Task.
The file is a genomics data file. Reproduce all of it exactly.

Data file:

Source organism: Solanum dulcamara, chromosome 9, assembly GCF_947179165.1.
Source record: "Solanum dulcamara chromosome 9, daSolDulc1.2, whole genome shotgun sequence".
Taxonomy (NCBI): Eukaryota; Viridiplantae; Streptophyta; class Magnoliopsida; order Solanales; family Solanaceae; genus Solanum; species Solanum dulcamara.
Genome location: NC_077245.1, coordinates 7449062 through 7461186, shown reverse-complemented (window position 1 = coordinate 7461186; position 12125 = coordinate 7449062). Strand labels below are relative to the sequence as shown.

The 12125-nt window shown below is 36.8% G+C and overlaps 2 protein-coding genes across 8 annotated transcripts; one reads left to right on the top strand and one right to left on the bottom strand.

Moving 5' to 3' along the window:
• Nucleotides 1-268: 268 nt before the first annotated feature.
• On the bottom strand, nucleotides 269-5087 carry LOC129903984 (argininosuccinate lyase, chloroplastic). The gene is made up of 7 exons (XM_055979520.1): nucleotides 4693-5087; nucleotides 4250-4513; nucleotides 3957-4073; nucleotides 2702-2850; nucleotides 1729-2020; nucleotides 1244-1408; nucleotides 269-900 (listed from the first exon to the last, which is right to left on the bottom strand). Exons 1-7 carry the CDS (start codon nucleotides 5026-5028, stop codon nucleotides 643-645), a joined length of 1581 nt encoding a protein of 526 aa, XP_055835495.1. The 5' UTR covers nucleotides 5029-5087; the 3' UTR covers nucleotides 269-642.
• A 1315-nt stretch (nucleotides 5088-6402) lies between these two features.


Source organism: Solanum dulcamara, chromosome 9, assembly GCF_947179165.1.
Source record: "Solanum dulcamara chromosome 9, daSolDulc1.2, whole genome shotgun sequence".
Taxonomy (NCBI): Eukaryota; Viridiplantae; Streptophyta; class Magnoliopsida; order Solanales; family Solanaceae; genus Solanum; species Solanum dulcamara.
Genome location: NC_077245.1, coordinates 7449062 through 7461186, shown reverse-complemented (window position 1 = coordinate 7461186; position 12125 = coordinate 7449062). Strand labels below are relative to the sequence as shown.

The 12125-nt window shown below is 36.8% G+C and overlaps 2 protein-coding genes across 8 annotated transcripts; one reads left to right on the top strand and one right to left on the bottom strand.

Moving 5' to 3' along the window:
• Nucleotides 1-268: 268 nt before the first annotated feature.
• On the bottom strand, nucleotides 269-5087 carry LOC129903984 (argininosuccinate lyase, chloroplastic). The gene is made up of 7 exons (XM_055979520.1): nucleotides 4693-5087; nucleotides 4250-4513; nucleotides 3957-4073; nucleotides 2702-2850; nucleotides 1729-2020; nucleotides 1244-1408; nucleotides 269-900 (listed from the first exon to the last, which is right to left on the bottom strand). Exons 1-7 carry the CDS (start codon nucleotides 5026-5028, stop codon nucleotides 643-645), a joined length of 1581 nt encoding a protein of 526 aa, XP_055835495.1. The 5' UTR covers nucleotides 5029-5087; the 3' UTR covers nucleotides 269-642.
• A 1315-nt stretch (nucleotides 5088-6402) lies between these two features.